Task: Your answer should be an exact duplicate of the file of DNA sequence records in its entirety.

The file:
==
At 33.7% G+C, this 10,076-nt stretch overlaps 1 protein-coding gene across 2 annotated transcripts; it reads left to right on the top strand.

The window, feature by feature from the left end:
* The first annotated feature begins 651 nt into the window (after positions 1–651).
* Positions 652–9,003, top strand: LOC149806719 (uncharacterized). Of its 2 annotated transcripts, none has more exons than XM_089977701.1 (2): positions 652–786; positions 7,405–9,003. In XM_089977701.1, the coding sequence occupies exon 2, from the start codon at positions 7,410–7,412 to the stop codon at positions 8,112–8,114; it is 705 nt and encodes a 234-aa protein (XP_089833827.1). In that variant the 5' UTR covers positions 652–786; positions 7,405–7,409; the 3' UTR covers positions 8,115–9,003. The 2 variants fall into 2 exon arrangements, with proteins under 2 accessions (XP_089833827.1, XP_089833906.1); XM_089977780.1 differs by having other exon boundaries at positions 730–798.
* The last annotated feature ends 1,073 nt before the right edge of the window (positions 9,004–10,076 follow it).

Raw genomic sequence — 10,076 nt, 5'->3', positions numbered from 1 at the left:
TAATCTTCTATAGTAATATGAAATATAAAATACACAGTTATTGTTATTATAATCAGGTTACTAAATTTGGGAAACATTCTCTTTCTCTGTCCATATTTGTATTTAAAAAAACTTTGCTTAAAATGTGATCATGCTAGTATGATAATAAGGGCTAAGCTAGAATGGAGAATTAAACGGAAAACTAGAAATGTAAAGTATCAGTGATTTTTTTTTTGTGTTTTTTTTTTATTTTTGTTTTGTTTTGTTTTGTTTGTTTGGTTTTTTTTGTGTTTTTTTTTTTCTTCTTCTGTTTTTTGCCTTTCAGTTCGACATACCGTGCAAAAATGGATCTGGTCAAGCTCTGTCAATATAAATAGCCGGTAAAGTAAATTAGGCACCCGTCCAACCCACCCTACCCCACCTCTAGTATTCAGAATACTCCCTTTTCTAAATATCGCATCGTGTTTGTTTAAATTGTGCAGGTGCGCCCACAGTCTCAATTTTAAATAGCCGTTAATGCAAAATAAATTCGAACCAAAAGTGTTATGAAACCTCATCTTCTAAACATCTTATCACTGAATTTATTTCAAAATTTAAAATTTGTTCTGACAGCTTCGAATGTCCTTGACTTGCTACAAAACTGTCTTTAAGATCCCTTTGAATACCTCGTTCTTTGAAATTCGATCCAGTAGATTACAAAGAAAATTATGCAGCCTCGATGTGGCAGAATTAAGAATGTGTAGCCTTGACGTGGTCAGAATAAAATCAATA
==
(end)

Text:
At 33.7% G+C, this 10,076-nt stretch overlaps 1 protein-coding gene across 2 annotated transcripts; it reads left to right on the top strand.

The window, feature by feature from the left end:
* The first annotated feature begins 651 nt into the window (after positions 1–651).
* Positions 652–9,003, top strand: LOC149806719 (uncharacterized). Of its 2 annotated transcripts, none has more exons than XM_089977701.1 (2): positions 652–786; positions 7,405–9,003. In XM_089977701.1, the coding sequence occupies exon 2, from the start codon at positions 7,410–7,412 to the stop codon at positions 8,112–8,114; it is 705 nt and encodes a 234-aa protein (XP_089833827.1). In that variant the 5' UTR covers positions 652–786; positions 7,405–7,409; the 3' UTR covers positions 8,115–9,003. The 2 variants fall into 2 exon arrangements, with proteins under 2 accessions (XP_089833827.1, XP_089833906.1); XM_089977780.1 differs by having other exon boundaries at positions 730–798.
* The last annotated feature ends 1,073 nt before the right edge of the window (positions 9,004–10,076 follow it).

Raw genomic sequence — 10,076 nt, 5'->3', positions numbered from 1 at the left:
TAATCTTCTATAGTAATATGAAATATAAAATACACAGTTATTGTTATTATAATCAGGTTACTAAATTTGGGAAACATTCTCTTTCTCTGTCCATATTTGTATTTAAAAAAACTTTGCTTAAAATGTGATCATGCTAGTATGATAATAAGGGCTAAGCTAGAATGGAGAATTAAACGGAAAACTAGAAATGTAAAGTATCAGTGATTTTTTTTTTGTGTTTTTTTTTTATTTTTGTTTTGTTTTGTTTTGTTTGTTTGGTTTTTTTTGTGTTTTTTTTTTTCTTCTTCTGTTTTTTGCCTTTCAGTTCGACATACCGTGCAAAAATGGATCTGGTCAAGCTCTGTCAATATAAATAGCCGGTAAAGTAAATTAGGCACCCGTCCAACCCACCCTACCCCACCTCTAGTATTCAGAATACTCCCTTTTCTAAATATCGCATCGTGTTTGTTTAAATTGTGCAGGTGCGCCCACAGTCTCAATTTTAAATAGCCGTTAATGCAAAATAAATTCGAACCAAAAGTGTTATGAAACCTCATCTTCTAAACATCTTATCACTGAATTTATTTCAAAATTTAAAATTTGTTCTGACAGCTTCGAATGTCCTTGACTTGCTACAAAACTGTCTTTAAGATCCCTTTGAATACCTCGTTCTTTGAAATTCGATCCAGTAGATTACAAAGAAAATTATGCAGCCTCGATGTGGCAGAATTAAGAATGTGTAGCCTTGACGTGGTCAGAATAAAATCAATA